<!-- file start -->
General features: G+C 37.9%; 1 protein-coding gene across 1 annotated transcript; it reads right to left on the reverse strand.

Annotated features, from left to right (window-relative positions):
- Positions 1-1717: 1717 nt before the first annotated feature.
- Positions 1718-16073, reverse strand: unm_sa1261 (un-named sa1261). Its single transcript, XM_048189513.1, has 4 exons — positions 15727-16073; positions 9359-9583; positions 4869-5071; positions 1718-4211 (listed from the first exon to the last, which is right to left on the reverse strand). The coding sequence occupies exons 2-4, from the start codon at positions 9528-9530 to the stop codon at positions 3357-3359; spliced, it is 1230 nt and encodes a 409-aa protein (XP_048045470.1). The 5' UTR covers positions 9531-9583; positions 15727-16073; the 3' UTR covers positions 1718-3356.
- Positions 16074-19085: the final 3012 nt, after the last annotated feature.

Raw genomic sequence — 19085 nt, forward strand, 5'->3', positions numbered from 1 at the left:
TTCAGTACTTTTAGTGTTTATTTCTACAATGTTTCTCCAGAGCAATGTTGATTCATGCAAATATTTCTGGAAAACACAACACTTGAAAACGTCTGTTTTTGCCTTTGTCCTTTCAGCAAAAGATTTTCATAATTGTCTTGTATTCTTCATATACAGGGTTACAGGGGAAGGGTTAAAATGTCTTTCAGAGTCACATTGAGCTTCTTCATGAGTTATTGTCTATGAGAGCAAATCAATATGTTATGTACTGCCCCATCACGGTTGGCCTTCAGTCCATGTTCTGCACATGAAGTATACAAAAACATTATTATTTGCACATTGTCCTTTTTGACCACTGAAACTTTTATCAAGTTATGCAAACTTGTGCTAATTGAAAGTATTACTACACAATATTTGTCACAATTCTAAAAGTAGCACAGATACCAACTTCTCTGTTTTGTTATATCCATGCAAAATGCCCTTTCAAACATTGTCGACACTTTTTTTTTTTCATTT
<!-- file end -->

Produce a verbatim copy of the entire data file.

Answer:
General features: G+C 37.9%; 1 protein-coding gene across 1 annotated transcript; it reads right to left on the reverse strand.

Annotated features, from left to right (window-relative positions):
- Positions 1-1717: 1717 nt before the first annotated feature.
- Positions 1718-16073, reverse strand: unm_sa1261 (un-named sa1261). Its single transcript, XM_048189513.1, has 4 exons — positions 15727-16073; positions 9359-9583; positions 4869-5071; positions 1718-4211 (listed from the first exon to the last, which is right to left on the reverse strand). The coding sequence occupies exons 2-4, from the start codon at positions 9528-9530 to the stop codon at positions 3357-3359; spliced, it is 1230 nt and encodes a 409-aa protein (XP_048045470.1). The 5' UTR covers positions 9531-9583; positions 15727-16073; the 3' UTR covers positions 1718-3356.
- Positions 16074-19085: the final 3012 nt, after the last annotated feature.

Raw genomic sequence — 19085 nt, forward strand, 5'->3', positions numbered from 1 at the left:
TTCAGTACTTTTAGTGTTTATTTCTACAATGTTTCTCCAGAGCAATGTTGATTCATGCAAATATTTCTGGAAAACACAACACTTGAAAACGTCTGTTTTTGCCTTTGTCCTTTCAGCAAAAGATTTTCATAATTGTCTTGTATTCTTCATATACAGGGTTACAGGGGAAGGGTTAAAATGTCTTTCAGAGTCACATTGAGCTTCTTCATGAGTTATTGTCTATGAGAGCAAATCAATATGTTATGTACTGCCCCATCACGGTTGGCCTTCAGTCCATGTTCTGCACATGAAGTATACAAAAACATTATTATTTGCACATTGTCCTTTTTGACCACTGAAACTTTTATCAAGTTATGCAAACTTGTGCTAATTGAAAGTATTACTACACAATATTTGTCACAATTCTAAAAGTAGCACAGATACCAACTTCTCTGTTTTGTTATATCCATGCAAAATGCCCTTTCAAACATTGTCGACACTTTTTTTTTTTCATTT